Gently poached shrimp in red curry over grains of fragrant, jasmine rice. Freshly shucked oysters served ocean-side with a glass of golden Sauternes. The meat of crushed cottage pods steeped with flecks of chile and sweetened by sugar cane. Aphrodisiac foods have been celebrated by the greatest cultures in recorded history. Today, modern science is provoking the nutritional validity of foods historically regarded as aphrodisiac. So why does the FDA (Food and Drug Administration) say there is no such thing as a culinary aphrodisiac?
The FDA not just dispels a belief but also in fact warns consumers against natural aphrodisiacs, maintaining that no over-the-counter product works to treat problems with sexual function. Of course, the FDA is trying to protect consumers from products like the manufactured packages labeled "Spanish Fly," sold at the checkout counters of seedy convenience stores in Chatsworth, California (heart of the American porn industry). But it also offers to define aphrodisiacs rather narrowly as products that only only those directly improving sexual hormone levels.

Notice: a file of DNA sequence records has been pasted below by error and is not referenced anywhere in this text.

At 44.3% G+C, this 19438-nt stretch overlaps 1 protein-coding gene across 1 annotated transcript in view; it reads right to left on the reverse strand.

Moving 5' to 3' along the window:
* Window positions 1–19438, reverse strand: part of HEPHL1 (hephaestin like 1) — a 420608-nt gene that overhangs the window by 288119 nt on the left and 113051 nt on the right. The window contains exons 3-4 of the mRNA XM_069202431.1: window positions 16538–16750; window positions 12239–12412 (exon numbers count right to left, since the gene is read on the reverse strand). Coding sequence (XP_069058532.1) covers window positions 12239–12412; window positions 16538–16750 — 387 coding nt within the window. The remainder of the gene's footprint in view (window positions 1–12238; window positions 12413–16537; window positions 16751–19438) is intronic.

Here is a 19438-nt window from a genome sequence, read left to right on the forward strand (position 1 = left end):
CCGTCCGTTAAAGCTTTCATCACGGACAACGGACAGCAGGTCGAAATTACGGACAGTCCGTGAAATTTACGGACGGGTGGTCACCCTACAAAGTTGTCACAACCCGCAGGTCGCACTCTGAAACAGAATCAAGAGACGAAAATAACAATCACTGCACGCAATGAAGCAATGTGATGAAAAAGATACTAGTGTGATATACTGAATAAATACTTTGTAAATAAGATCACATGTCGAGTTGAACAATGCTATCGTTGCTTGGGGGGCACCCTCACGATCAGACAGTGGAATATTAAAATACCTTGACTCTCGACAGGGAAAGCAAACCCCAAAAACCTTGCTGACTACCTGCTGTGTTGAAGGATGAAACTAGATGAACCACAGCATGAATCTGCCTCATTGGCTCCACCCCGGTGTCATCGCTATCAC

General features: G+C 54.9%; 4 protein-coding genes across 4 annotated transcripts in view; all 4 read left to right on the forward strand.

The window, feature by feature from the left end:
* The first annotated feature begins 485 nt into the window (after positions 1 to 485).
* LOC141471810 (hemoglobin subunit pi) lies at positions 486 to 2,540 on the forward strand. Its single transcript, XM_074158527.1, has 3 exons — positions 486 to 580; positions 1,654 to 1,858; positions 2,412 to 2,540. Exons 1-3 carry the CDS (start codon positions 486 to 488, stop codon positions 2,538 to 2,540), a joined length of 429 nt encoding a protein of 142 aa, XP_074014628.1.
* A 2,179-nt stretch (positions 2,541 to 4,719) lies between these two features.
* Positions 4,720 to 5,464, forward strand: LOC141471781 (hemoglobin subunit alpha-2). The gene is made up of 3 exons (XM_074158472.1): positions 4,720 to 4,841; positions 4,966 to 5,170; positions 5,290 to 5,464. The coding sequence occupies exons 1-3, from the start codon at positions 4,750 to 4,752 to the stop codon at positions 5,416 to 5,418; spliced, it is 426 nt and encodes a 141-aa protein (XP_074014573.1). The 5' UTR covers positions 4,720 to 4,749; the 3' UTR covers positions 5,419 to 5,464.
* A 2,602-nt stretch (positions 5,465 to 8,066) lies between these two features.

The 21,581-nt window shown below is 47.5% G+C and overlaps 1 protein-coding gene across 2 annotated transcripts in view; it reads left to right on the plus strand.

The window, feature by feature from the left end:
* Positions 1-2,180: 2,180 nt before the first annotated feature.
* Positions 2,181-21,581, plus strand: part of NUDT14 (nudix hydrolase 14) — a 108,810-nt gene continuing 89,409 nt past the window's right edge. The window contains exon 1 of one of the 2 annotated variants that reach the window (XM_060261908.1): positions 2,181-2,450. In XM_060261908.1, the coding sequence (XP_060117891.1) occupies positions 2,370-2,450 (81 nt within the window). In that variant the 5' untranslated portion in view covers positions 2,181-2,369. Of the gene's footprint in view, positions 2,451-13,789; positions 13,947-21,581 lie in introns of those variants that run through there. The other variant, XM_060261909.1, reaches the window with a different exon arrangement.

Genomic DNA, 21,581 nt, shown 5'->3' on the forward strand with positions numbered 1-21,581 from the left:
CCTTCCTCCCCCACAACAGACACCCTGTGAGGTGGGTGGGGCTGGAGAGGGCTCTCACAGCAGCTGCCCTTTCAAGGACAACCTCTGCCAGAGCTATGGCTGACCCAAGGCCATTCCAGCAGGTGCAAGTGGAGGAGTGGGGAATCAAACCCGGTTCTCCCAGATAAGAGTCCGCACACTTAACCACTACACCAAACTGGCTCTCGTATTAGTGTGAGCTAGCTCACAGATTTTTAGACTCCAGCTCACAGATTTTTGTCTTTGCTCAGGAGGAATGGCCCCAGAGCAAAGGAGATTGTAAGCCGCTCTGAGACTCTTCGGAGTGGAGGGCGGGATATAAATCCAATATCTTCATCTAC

It is true that until recent years, no controlled studies discovered even the hint of such a culinary Viagra, directly impacting sexual hormones. However, a study completed in 2005 by a group of Italian and American scientists inadvertently discovered that a rare amino acid raised sexual hormone levels in rats. The study was investigating the amino acids of a Mediterranean variety of mussels and the sexual health discovery was simply a sideline of the group's true goals. So, unfortunately, no follow-up studies have endeavored to harness the Viagra-like potential of not just mussels but all bi-valves, (including oysters and clams), containing this miracle amino. However these initial finds, without a doubt, shoot a few holes in the FDA's story.